The American section has been quiet for a while, so I thought I'd post one of my favorite rifles, even though it's not new to me. I won this beauty from an auction 71 years to the month after its manufacture date. It was clean when I got it and I have never taken it apart and photographed it until yesterday.
The OG on the stock says it went through Ogden Arsenal for refurbishment. It was probably a light refurbishment. The barrel is original to the receiver as shown by the indexing mark and the serial number range, which is consistent with the April 1943 barrel date. "R" for Remington is found on everything from the FSB to the buttplate except the bolt sleeve which has a "G", a Smith Corona subcontractor. Also, the front sight protector has an S for Sedgeley, a subcontractor, but I don't think that's incorrect and would be easily remedied if it were. The D on the blade signifies that it is the second tallest blade (A to E). It's a mix of olive green and greenish-black parkerized and blued components, so I don't know if that is an indication of it being "restored" to correct or if color variation was normal on different parts. The Keystone subcontractor made scant stock has probably been "cleaned up" but, if so, it was lightly done. The stock has a nice matte oil finish with relatively few dings and the OG mark is crisp but looks like it was struck at an angle.
It has a three lug, cock on open design like the Gewehr 98 Mauser action it was based on (look up Mauser patent infringement case). Similarly, the safety lever should be placed in the vertical position (no detent) before removing from the receiver and unscrewing the firing pin assembly. Unlike the Gew98/K98k family, if you forget to put the safety in the correct position or accidentally release the cocked spring it is easy to recock before reassembly of the bolt by pulling back on the knurled cocking piece while rotating. This is the only WWII bolt action rifle that retains a magazine cutoff. This cutoff is just a three position cam that also serves as the bolt release in the middle position. ON means the magazine is ON, hence you can load from the magazine. OFF means you have to load one at a time while the magazine may be full of as many as five rounds.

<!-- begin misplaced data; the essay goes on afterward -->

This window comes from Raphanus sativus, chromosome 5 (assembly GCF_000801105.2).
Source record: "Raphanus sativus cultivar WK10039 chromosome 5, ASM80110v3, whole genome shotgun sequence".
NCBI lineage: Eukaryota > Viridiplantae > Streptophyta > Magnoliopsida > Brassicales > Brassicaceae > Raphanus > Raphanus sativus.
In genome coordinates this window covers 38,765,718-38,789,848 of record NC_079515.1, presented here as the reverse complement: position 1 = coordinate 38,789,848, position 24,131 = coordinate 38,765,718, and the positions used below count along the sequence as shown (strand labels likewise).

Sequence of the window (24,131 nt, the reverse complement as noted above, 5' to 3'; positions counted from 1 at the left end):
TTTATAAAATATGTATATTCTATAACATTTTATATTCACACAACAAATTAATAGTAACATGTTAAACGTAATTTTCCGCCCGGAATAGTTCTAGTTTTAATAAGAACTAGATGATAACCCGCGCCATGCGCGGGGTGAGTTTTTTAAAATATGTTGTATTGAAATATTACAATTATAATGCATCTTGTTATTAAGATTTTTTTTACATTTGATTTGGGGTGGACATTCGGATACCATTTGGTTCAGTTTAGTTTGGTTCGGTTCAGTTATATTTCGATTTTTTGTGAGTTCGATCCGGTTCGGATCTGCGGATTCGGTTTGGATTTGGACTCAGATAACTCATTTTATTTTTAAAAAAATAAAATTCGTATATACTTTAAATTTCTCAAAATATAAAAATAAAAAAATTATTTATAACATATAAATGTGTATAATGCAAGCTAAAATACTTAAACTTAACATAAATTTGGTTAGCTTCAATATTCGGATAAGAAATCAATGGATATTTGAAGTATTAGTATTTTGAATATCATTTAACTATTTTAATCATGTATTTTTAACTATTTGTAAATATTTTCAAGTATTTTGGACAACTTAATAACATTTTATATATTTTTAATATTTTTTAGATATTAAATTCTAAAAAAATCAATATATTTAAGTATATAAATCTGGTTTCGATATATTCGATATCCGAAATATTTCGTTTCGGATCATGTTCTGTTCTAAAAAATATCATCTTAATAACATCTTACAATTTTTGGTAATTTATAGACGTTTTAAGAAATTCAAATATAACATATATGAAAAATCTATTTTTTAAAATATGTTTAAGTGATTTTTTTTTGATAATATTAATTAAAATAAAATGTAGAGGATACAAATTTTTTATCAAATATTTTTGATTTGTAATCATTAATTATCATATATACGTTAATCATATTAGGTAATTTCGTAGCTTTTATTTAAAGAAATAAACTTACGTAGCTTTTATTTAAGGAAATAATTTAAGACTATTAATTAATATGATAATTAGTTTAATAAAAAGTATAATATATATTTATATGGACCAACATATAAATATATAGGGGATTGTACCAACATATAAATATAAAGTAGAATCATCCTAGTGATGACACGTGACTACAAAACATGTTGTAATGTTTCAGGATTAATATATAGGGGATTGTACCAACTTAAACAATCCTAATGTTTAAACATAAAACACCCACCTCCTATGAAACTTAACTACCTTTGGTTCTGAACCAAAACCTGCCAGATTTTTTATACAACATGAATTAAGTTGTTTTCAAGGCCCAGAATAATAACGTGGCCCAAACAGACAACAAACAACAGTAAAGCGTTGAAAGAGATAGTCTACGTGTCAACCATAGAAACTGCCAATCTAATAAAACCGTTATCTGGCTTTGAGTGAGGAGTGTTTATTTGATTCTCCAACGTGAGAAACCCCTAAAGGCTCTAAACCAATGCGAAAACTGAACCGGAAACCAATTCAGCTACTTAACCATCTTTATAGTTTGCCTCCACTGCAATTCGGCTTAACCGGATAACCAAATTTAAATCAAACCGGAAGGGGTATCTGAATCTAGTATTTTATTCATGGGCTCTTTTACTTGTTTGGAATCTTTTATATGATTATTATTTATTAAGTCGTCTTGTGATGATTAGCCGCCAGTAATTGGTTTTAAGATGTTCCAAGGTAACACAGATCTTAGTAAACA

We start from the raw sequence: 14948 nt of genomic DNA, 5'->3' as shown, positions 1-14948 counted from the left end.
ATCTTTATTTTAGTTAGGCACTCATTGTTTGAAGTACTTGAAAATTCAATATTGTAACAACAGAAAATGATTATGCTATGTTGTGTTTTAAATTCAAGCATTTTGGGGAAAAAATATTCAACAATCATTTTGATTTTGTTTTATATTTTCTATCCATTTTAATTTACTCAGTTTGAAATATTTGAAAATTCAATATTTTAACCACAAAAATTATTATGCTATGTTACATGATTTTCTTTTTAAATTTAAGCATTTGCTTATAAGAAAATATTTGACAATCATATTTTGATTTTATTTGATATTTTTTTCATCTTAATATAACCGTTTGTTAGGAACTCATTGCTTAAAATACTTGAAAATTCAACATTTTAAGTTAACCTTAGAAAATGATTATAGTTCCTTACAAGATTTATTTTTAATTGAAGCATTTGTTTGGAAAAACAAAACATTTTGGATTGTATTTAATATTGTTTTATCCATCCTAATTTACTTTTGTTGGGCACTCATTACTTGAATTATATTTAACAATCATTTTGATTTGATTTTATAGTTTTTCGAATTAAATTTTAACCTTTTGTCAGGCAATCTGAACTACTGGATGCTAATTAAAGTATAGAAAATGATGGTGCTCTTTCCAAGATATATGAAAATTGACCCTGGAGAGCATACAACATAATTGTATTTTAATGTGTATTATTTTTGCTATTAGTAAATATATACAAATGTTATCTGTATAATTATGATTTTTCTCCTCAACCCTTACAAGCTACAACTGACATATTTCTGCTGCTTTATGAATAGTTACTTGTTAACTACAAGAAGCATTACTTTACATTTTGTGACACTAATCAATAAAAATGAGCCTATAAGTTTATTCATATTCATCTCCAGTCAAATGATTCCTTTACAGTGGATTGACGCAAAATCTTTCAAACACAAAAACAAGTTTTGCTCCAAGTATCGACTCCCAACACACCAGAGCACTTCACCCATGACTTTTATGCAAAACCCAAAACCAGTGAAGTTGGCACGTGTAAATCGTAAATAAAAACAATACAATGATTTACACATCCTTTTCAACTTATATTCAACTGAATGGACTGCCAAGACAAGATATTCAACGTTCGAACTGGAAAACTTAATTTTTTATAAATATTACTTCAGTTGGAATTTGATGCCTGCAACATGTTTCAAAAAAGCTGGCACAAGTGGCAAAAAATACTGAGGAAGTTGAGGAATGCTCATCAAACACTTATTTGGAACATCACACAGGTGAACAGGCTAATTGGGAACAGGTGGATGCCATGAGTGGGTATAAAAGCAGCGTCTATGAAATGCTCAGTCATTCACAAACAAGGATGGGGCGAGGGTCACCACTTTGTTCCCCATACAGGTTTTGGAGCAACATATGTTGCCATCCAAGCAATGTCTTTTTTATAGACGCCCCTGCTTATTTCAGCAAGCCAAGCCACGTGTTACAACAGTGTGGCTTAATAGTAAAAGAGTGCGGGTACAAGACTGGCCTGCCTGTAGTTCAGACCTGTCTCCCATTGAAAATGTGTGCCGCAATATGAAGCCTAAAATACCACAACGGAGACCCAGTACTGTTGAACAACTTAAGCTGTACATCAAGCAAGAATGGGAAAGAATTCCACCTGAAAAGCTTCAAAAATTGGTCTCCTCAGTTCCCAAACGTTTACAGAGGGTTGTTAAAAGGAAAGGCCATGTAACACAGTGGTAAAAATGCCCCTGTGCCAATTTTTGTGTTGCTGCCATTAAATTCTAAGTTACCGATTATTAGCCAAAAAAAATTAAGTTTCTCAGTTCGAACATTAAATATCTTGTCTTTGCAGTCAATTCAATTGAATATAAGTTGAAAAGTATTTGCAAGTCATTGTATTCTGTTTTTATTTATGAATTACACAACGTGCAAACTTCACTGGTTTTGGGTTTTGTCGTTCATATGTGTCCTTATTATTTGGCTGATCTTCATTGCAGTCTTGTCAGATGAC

It differs from its M1903 parent with respect to the sights (and hence handguards) and some stamped parts for ease of manufacture, like the one-pieced trigger guard/mag well. The rear sight is the major functional difference, as both its position on the rifle and operation are different. It is a peep sight but has a cheap stamped slider with 13 detents from 200 to 800 yards. The rear sight is windage adjustable by means of a knurled knob with coarse detents and markings on the back to return to neutral.
This rifle is one of my favorite shooters. I favor peep sights and it has a relatively narrow (0.05") front blade that I also like. The bore has an ME less than "1" and the rifling is sharp, so basically a nearly new barrel. The trigger pull is a consistent 3.5 lbs (average of 7 measurements), which is rather light for a military trigger, and it has a very clean break!
Well, that's about all that I know about this rifle, corrections and other information are welcome (apologies for the wordy post but it's rainy here and I have time on my hands). Enjoy the pics!
12/21/15, edited the description of the stock (scant, not C, thanks Martin08) and the parts to reflect the latest information.
SERIAL NUMBER AND BARREL
MAGAZINE CUTOFFBYPASS MAGAZINEBOLT RELEASE POSITIONLOAD FROM MAGAZINE